What will they cost?
The Mini is the cheaper car to start with by £850 after discounts. However, the Audi A1 hits back with its slower depreciation and lower insurance premiums. All things considered, these two hatches will cost you virtually the same amount to own over three years.
If you’re a company car driver you will be financially better off with the Mini, though. Its lower CO2 emissions place it two tax bands below the A1, which means 40% taxpayers will have to sacrifice less of their salary each year in Benefit in Kind tax.
Both of these hatchbacks come with air-conditioning, electric front windows, remote central locking and a DAB radio. The one notable omission from the Mini’s equipment list is alloy wheels – something nearly every buyer will want to add at a cost of £300. The A1 gets alloys as standard, but you have to pay extra for keyless start (£390), which the Mini gets as standard.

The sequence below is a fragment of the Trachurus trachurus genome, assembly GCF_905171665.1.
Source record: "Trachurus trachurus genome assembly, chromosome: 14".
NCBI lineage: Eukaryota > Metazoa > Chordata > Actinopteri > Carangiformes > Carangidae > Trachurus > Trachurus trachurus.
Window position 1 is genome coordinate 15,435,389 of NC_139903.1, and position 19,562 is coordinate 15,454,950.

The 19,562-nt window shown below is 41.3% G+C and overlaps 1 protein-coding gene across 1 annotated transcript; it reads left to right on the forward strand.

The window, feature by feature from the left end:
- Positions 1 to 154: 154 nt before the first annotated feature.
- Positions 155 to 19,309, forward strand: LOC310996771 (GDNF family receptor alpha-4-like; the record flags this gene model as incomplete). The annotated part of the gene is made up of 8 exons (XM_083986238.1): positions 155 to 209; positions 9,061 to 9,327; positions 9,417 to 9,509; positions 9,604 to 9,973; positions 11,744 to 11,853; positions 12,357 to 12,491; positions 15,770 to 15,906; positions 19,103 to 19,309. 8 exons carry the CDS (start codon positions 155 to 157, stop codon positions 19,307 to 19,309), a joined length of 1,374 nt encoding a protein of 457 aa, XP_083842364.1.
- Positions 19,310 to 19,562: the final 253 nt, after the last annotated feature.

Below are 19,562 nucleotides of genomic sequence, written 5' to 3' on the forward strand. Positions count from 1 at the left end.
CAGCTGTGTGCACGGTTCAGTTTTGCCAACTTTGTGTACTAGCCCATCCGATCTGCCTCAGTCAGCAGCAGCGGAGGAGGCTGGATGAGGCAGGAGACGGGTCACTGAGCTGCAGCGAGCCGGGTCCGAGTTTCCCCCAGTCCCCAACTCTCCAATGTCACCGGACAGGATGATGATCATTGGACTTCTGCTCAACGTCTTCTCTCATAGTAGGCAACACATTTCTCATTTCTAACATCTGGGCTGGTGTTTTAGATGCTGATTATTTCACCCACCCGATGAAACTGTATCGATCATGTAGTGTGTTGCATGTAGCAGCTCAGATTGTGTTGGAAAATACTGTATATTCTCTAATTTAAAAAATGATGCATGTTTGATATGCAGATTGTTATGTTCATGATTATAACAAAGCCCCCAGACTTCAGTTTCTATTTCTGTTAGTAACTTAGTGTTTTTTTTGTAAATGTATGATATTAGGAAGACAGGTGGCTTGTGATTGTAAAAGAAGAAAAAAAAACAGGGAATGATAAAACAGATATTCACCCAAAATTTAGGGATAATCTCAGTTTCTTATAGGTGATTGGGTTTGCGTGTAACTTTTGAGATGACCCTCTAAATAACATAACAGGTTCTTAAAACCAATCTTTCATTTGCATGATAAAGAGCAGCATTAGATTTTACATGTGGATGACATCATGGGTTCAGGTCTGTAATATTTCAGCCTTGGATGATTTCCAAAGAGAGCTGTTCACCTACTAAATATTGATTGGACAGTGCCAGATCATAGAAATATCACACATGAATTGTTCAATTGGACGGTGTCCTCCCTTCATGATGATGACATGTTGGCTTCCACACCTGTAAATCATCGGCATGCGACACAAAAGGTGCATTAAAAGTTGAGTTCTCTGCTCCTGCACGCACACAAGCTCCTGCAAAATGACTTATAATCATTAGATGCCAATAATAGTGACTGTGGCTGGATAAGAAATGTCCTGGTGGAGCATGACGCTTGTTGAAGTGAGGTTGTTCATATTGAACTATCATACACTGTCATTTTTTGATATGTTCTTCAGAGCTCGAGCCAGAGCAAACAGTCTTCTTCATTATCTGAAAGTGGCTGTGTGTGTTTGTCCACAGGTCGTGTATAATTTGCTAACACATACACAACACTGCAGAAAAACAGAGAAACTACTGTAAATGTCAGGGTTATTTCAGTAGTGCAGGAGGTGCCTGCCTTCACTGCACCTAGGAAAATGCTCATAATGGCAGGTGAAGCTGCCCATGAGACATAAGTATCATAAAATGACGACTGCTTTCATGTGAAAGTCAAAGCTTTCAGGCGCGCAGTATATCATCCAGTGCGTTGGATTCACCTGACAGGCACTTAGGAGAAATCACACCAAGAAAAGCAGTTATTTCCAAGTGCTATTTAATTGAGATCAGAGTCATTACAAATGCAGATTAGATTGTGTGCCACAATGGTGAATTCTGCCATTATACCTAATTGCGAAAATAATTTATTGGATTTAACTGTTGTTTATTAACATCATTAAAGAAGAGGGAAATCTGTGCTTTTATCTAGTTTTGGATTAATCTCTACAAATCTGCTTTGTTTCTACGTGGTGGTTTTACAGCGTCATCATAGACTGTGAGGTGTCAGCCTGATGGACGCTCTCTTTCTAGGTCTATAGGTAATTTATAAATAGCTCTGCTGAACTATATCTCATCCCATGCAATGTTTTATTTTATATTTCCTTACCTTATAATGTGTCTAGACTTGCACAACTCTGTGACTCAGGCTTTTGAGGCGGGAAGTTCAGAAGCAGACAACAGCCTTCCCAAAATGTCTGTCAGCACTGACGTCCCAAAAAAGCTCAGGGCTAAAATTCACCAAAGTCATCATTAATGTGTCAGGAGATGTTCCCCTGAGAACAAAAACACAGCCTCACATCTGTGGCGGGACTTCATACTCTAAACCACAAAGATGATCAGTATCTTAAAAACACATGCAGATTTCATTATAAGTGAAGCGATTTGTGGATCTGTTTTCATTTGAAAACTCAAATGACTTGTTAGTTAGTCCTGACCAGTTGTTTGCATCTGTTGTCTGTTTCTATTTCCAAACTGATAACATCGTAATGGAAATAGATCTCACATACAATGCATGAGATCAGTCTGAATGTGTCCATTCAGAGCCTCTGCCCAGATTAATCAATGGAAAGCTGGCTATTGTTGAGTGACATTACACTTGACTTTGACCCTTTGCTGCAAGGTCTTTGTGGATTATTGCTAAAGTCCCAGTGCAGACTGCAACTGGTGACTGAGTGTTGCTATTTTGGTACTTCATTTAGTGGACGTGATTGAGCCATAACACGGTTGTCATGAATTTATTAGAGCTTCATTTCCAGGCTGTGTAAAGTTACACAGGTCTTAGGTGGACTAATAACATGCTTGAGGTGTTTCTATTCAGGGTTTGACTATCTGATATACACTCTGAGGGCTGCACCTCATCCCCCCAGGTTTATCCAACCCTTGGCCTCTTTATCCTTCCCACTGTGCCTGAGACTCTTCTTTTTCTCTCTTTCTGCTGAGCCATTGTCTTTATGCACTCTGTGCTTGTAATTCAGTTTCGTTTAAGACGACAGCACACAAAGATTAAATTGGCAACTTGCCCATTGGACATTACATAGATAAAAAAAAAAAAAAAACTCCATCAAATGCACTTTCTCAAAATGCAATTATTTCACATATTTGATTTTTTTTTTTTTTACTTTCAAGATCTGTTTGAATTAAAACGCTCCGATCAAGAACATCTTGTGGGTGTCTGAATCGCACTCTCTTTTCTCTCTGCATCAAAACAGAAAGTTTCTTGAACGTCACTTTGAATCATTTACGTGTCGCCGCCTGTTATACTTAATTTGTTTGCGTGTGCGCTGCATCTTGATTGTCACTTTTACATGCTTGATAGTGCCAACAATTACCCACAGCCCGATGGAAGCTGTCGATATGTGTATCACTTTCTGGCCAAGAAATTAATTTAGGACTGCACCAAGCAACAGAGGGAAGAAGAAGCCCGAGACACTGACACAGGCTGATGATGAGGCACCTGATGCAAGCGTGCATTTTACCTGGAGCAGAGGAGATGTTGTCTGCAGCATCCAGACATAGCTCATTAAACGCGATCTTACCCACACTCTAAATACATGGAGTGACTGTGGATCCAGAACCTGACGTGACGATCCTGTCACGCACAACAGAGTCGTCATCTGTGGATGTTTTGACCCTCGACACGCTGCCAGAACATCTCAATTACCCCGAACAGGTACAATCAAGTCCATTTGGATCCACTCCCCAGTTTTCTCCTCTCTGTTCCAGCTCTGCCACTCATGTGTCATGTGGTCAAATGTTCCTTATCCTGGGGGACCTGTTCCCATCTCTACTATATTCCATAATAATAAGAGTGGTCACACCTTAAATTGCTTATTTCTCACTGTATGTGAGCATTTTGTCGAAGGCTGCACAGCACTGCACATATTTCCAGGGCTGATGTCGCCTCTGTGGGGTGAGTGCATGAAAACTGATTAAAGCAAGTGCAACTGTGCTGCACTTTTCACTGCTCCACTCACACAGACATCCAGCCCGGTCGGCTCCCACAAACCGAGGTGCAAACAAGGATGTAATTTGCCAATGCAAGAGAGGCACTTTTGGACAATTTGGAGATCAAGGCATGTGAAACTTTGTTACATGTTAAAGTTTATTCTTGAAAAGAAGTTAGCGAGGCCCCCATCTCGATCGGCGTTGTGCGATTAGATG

Even more crucially, the Mini’s standard infotainment kit includes Bluetooth and a USB socket. Both are available on the A1 but you have to spend £760 to get them, because while Bluetooth itself costs a reasonable £250, you’re forced to add a multi-function steering wheel (£320) and the optional Driver’s Information System (£190).
If you’re hoping to personalise your Mini One you might be a little disappointed to find you can’t add racing stripes or a contrasting roof colour – you’ll have to step up to the Cooper for that. Equally, it’s a pity that SE trim A1s aren’t available with the contrasting roof lines that feature on the car in our pictures.
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